All rational numbers have the fraction type $$\frac a b,$$ where a and also b space integers($b\neq0$).

You are watching: Is a square root a rational number

My question is: for what $a$ and also $b$ does the fraction have reasonable square root? The straightforward answer would certainly be when both room perfect squares, yet if 2 perfect squares are multiplied through a usual integer $n$, the an outcome may not be two perfect squares. Like:$$\frac49 \to \frac 8 18$$

And intuitively, there is no factoring, $a=8$ and $b=18$ should qualify by some traditional to have a reasonable square root.

Once this is solved, can this be expanded to any degree that roots? favor for what $a$ and also $b$ walk the portion have reasonable $n$th root?

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edited Aug 25 "15 in ~ 12:19

Bart Michels
request Jul 20 "13 in ~ 16:44

user2386986user2386986
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A nice generalization of the basic theorem the arithmetic is the every reasonable number is uniquely represented as a product the primes raised to essence powers. For example:

$$\frac49 = 2^2*3^-2$$

This is the natural generalization the factoring integers to reasonable numbers. Optimistic powers are part of the numerator, negative powers part of the denominator (since $a^-b = \frac1a^b$).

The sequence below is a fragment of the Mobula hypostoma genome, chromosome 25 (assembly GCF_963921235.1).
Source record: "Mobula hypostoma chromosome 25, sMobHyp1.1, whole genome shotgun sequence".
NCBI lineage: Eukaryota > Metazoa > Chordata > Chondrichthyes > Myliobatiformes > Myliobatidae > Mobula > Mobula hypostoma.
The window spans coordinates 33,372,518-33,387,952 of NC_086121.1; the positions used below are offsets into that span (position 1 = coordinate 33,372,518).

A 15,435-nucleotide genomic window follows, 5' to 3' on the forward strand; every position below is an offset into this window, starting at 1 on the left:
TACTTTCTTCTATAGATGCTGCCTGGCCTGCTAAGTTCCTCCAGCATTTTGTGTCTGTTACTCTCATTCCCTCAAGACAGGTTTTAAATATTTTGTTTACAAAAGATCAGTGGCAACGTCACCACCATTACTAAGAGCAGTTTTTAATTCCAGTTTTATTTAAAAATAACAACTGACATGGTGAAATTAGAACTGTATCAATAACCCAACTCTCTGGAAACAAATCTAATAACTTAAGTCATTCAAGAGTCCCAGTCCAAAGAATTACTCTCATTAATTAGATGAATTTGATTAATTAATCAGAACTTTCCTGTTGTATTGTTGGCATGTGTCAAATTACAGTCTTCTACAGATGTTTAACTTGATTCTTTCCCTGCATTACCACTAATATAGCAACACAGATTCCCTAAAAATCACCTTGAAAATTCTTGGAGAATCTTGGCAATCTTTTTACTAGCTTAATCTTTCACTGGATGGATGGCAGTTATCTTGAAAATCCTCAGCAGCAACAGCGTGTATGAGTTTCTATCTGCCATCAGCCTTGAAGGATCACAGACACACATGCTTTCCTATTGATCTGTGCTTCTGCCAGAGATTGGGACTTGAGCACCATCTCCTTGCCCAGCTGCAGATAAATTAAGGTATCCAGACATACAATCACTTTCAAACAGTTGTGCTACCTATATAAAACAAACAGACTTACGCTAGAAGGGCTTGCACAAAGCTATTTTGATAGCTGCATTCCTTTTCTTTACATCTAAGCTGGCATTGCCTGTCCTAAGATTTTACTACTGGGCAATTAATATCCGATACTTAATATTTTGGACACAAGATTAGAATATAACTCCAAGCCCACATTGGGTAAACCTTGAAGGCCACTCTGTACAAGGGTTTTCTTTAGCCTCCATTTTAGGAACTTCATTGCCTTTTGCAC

When you take it the $n$th root, you division each power by $n$:

$$\sqrt2^p_2*3^p_3*5^p_5... = 2^p_2/n*3^p_3/n*5^p_5/n...$$

For example:

$$\sqrt\frac49 = 2^2/2*3^-2/2 = \frac23$$

In order for the powers to proceed being integers when we division (and hence the result a reasonable number), they should be multiples that $n$. In the instance where $n$ is $2$, that way the numerator and denominator, in their decreased form, space squares. (And for $n=3$, cubes, and also so on...)

In your example, when you main point the numerator and denominator by the exact same number, they proceed to it is in the very same rational number, just represented differently.

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$$\frac2*42*9 = 2^2+1-1*3^-2 = 2^2*3^-2$$

You appropriately recognize the crucial of factoring, despite you don"t really want to use it in her answer. However the most natural way to check if the fraction produced by separating $a$ by $b$ has a rational $n$th root, is to element $a/b$ and look in ~ the powers. Or, equivalently, reduce the fraction and identify if the numerator and also denominator room integers elevated to the power of $n$.